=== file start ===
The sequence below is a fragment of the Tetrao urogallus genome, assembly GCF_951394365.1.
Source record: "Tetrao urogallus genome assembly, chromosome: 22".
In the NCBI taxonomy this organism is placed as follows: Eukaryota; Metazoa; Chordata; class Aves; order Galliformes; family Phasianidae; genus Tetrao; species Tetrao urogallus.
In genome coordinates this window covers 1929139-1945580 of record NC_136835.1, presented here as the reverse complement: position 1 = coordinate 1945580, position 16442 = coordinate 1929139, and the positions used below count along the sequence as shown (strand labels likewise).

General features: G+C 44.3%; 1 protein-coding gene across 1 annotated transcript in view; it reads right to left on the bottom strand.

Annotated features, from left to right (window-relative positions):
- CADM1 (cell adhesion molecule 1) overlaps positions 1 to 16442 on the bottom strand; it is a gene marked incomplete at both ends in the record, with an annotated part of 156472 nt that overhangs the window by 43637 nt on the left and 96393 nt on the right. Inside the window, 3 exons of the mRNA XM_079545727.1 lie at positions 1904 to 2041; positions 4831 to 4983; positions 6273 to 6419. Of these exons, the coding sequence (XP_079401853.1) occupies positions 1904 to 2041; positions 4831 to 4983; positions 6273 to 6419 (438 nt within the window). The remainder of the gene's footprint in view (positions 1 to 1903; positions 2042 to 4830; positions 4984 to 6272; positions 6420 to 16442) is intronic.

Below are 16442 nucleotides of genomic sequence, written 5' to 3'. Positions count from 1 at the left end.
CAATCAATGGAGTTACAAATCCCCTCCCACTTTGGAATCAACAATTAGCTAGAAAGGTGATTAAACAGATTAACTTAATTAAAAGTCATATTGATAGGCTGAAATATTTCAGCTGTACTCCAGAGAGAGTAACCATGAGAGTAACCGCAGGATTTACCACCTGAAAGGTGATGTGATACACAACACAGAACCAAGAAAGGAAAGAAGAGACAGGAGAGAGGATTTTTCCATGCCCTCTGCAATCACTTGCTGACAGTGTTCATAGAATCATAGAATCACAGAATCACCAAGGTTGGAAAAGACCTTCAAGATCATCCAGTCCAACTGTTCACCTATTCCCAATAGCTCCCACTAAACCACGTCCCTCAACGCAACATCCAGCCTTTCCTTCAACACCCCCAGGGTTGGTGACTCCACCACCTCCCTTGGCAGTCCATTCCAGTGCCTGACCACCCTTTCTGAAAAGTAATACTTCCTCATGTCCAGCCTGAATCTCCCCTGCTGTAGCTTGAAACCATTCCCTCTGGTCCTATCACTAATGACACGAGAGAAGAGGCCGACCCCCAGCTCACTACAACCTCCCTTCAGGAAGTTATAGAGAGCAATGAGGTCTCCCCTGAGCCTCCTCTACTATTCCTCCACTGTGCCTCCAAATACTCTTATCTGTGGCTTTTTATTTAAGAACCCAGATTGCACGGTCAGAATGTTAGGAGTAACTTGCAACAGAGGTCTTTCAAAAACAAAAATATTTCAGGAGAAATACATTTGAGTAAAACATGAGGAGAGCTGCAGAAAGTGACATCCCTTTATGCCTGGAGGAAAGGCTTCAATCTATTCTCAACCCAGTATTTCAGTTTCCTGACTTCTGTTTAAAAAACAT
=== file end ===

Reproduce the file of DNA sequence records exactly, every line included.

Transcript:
The sequence below is a fragment of the Tetrao urogallus genome, assembly GCF_951394365.1.
Source record: "Tetrao urogallus genome assembly, chromosome: 22".
In the NCBI taxonomy this organism is placed as follows: Eukaryota; Metazoa; Chordata; class Aves; order Galliformes; family Phasianidae; genus Tetrao; species Tetrao urogallus.
In genome coordinates this window covers 1929139-1945580 of record NC_136835.1, presented here as the reverse complement: position 1 = coordinate 1945580, position 16442 = coordinate 1929139, and the positions used below count along the sequence as shown (strand labels likewise).

General features: G+C 44.3%; 1 protein-coding gene across 1 annotated transcript in view; it reads right to left on the bottom strand.

Annotated features, from left to right (window-relative positions):
- CADM1 (cell adhesion molecule 1) overlaps positions 1 to 16442 on the bottom strand; it is a gene marked incomplete at both ends in the record, with an annotated part of 156472 nt that overhangs the window by 43637 nt on the left and 96393 nt on the right. Inside the window, 3 exons of the mRNA XM_079545727.1 lie at positions 1904 to 2041; positions 4831 to 4983; positions 6273 to 6419. Of these exons, the coding sequence (XP_079401853.1) occupies positions 1904 to 2041; positions 4831 to 4983; positions 6273 to 6419 (438 nt within the window). The remainder of the gene's footprint in view (positions 1 to 1903; positions 2042 to 4830; positions 4984 to 6272; positions 6420 to 16442) is intronic.

Below are 16442 nucleotides of genomic sequence, written 5' to 3'. Positions count from 1 at the left end.
CAATCAATGGAGTTACAAATCCCCTCCCACTTTGGAATCAACAATTAGCTAGAAAGGTGATTAAACAGATTAACTTAATTAAAAGTCATATTGATAGGCTGAAATATTTCAGCTGTACTCCAGAGAGAGTAACCATGAGAGTAACCGCAGGATTTACCACCTGAAAGGTGATGTGATACACAACACAGAACCAAGAAAGGAAAGAAGAGACAGGAGAGAGGATTTTTCCATGCCCTCTGCAATCACTTGCTGACAGTGTTCATAGAATCATAGAATCACAGAATCACCAAGGTTGGAAAAGACCTTCAAGATCATCCAGTCCAACTGTTCACCTATTCCCAATAGCTCCCACTAAACCACGTCCCTCAACGCAACATCCAGCCTTTCCTTCAACACCCCCAGGGTTGGTGACTCCACCACCTCCCTTGGCAGTCCATTCCAGTGCCTGACCACCCTTTCTGAAAAGTAATACTTCCTCATGTCCAGCCTGAATCTCCCCTGCTGTAGCTTGAAACCATTCCCTCTGGTCCTATCACTAATGACACGAGAGAAGAGGCCGACCCCCAGCTCACTACAACCTCCCTTCAGGAAGTTATAGAGAGCAATGAGGTCTCCCCTGAGCCTCCTCTACTATTCCTCCACTGTGCCTCCAAATACTCTTATCTGTGGCTTTTTATTTAAGAACCCAGATTGCACGGTCAGAATGTTAGGAGTAACTTGCAACAGAGGTCTTTCAAAAACAAAAATATTTCAGGAGAAATACATTTGAGTAAAACATGAGGAGAGCTGCAGAAAGTGACATCCCTTTATGCCTGGAGGAAAGGCTTCAATCTATTCTCAACCCAGTATTTCAGTTTCCTGACTTCTGTTTAAAAAACAT